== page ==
Any business that operates a “brick and mortar” location that is open to the public is subject to laws that address accessibility for people with disabilities. The Americans with Disabilities Act (ADA) of 1990 established rules and guidelines for businesses in California and around the country. The statute prohibits any business operating a “public accommodation” from discriminating against individuals on the basis of a disability. Failing to provide reasonable accommodations to people with disabilities can result in administrative penalties and civil liability to aggrieved individuals. A bill currently pending in the U.S. Congress, however, could limit individuals’ ability to bring suit under the ADA. H.R. 620, also known as the ADA Education and Reform Act (AERA) of 2017, would require complainants to provide notice to business owners about “architectural barriers to access,” and it would only allow a California discrimination lawsuit if the business fails to respond adequately.
The ADA defines “public accommodation” broadly, including hotels and other lodging facilities, restaurants and bars, theaters and exhibition spaces, auditoriums and other event spaces, retail establishments, service establishments like laundromats and gas stations, public transportation depots, parks and other recreational areas, schools, shelters and other social service establishments, and exercise or recreational facilities like gyms or bowling alleys. 42 U.S.C. § 12181(7). In short, any business that is open to the general public is likely to meet the ADA’s definition of a public accommodation.
Businesses that operate public accommodations may not discriminate “in the full and equal enjoyment” of whichever goods or services the business provides because of a customer’s disability. Id. at § 12182(a). This means that businesses cannot deny service to a person because of a disability, much as they cannot discriminate on the basis of race or religion. It also means that businesses, whenever practicable, must remove architectural barriers that prevent access by people with disabilities, and they must provide facilities that allow such access. Id. at § 12183; 28 C.F.R. §§ 36.304, 36.401.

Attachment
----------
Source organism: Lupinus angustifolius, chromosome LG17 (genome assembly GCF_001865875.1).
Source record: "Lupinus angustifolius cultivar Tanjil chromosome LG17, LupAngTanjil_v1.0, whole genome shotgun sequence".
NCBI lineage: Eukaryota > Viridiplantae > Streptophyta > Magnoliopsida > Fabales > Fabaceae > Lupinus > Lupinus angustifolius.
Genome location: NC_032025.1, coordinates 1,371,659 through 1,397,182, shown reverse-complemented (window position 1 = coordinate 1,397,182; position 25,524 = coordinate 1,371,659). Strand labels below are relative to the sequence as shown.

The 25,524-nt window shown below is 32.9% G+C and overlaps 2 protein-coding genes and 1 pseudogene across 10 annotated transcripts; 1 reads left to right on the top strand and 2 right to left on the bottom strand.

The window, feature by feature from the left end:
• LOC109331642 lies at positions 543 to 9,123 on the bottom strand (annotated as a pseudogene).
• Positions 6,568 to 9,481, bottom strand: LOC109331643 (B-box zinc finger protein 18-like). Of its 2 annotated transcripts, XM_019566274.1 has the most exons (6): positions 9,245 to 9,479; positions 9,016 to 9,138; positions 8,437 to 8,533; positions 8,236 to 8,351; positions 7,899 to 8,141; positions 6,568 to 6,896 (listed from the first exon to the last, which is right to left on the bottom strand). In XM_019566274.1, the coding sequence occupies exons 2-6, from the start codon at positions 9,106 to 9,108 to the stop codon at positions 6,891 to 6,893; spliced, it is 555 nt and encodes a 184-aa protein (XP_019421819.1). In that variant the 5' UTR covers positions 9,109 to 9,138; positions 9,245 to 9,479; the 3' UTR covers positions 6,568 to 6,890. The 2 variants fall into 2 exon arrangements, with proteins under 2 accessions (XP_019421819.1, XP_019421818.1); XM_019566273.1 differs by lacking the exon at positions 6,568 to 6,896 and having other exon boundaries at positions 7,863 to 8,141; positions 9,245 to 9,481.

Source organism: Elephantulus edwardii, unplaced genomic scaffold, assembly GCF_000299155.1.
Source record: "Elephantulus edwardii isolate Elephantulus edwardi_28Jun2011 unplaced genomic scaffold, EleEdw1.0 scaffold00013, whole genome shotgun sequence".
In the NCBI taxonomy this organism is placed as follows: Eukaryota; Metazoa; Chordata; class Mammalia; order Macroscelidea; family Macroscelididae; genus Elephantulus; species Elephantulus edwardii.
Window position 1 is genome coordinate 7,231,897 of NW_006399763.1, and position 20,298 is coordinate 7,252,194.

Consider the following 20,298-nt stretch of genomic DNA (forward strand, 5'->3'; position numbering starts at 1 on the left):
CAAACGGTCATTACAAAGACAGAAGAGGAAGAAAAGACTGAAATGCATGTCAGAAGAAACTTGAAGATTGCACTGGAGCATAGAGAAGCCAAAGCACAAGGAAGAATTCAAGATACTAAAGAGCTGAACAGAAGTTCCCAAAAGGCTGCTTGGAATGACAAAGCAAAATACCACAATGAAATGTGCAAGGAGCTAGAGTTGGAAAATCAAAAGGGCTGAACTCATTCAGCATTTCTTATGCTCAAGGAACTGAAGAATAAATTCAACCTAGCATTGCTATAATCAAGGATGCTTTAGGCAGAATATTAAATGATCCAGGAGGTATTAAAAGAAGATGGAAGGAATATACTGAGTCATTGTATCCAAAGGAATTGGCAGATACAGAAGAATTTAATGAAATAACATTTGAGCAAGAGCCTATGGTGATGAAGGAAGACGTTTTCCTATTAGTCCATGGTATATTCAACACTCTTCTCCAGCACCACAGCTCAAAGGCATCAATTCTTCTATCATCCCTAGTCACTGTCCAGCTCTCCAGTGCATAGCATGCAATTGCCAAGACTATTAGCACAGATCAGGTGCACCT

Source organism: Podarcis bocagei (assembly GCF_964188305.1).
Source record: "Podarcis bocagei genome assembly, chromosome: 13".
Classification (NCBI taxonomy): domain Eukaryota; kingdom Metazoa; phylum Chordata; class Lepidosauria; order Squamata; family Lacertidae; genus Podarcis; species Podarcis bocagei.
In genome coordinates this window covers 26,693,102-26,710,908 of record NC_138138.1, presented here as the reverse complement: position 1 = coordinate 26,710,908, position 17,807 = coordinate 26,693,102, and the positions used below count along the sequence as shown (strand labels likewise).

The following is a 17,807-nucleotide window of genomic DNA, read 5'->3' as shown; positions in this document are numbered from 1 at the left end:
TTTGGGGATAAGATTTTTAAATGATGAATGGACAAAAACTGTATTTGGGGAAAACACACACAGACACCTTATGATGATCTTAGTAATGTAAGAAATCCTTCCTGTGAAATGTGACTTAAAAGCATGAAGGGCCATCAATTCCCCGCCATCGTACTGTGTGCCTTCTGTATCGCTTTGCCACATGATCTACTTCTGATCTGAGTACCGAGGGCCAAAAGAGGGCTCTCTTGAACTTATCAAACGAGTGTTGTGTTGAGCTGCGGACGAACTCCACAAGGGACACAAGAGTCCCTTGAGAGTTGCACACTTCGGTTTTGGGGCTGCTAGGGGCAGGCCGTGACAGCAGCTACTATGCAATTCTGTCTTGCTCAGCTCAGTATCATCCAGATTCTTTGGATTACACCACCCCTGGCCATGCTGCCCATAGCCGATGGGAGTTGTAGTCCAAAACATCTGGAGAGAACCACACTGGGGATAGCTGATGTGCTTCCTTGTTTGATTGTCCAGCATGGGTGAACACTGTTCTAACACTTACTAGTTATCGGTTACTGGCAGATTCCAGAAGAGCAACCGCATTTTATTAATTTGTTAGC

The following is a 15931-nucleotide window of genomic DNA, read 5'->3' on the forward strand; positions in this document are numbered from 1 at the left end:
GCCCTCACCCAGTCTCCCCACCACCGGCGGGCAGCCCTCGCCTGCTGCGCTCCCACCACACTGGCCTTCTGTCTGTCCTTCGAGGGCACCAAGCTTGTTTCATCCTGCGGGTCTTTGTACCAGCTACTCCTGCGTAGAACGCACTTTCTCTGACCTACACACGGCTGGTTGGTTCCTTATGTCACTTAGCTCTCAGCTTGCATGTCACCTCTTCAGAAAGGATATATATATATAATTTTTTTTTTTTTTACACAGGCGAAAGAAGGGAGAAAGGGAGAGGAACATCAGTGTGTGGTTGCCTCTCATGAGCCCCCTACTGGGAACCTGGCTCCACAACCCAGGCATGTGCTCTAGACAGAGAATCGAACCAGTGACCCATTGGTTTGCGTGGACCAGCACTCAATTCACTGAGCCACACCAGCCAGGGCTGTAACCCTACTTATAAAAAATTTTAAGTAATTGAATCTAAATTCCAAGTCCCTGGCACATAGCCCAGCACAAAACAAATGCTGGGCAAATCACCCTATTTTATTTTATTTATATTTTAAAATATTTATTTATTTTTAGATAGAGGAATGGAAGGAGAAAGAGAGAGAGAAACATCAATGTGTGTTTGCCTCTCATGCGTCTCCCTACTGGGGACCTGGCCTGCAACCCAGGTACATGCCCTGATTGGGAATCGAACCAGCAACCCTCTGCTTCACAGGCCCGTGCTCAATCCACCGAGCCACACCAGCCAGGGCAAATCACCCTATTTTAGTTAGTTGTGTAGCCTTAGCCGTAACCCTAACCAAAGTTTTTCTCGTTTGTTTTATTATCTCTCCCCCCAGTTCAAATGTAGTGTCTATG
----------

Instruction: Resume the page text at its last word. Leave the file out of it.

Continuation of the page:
The U.S. Attorney General is authorized by the ADA to investigate alleged failures to provide reasonable accommodations for individuals with disabilities, and both the government and aggrieved individuals can commence civil lawsuits. 42 U.S.C. §§ 12188, 2000a-3(a). The statute allows a civil lawsuit when an individual with a disability “has reasonable grounds for believing that [they are] about to be subjected to discrimination.” Id. at § 12188(a)(1). If the individual has “actual notice” that a business subject to the public accommodation rules “does not intend to comply with [their] provisions,” the ADA states that the individual is not required “to engage in a futile gesture.” Id.
The AERA would modify this provision of the ADA. While it retains the part about “futile gestures,” it would add specific requirements for notifying a business about an alleged architectural barrier, and it would provide a period to allow the business to cure any deficiencies. The notice must “specify in detail the circumstances under which an individual was actually denied access to a public accommodation,” identify the specific sections of the ADA that were allegedly violated, and state whether the individual asked for the removal of the alleged barrier. H.R. 620 § 3.
Real estate and construction litigation attorney James G. Schwartz has represented Bay Area business and property owners for over 40 years. Contact us online or at (925) 463-1073 today to schedule a free and confidential consultation to see how we can help you.
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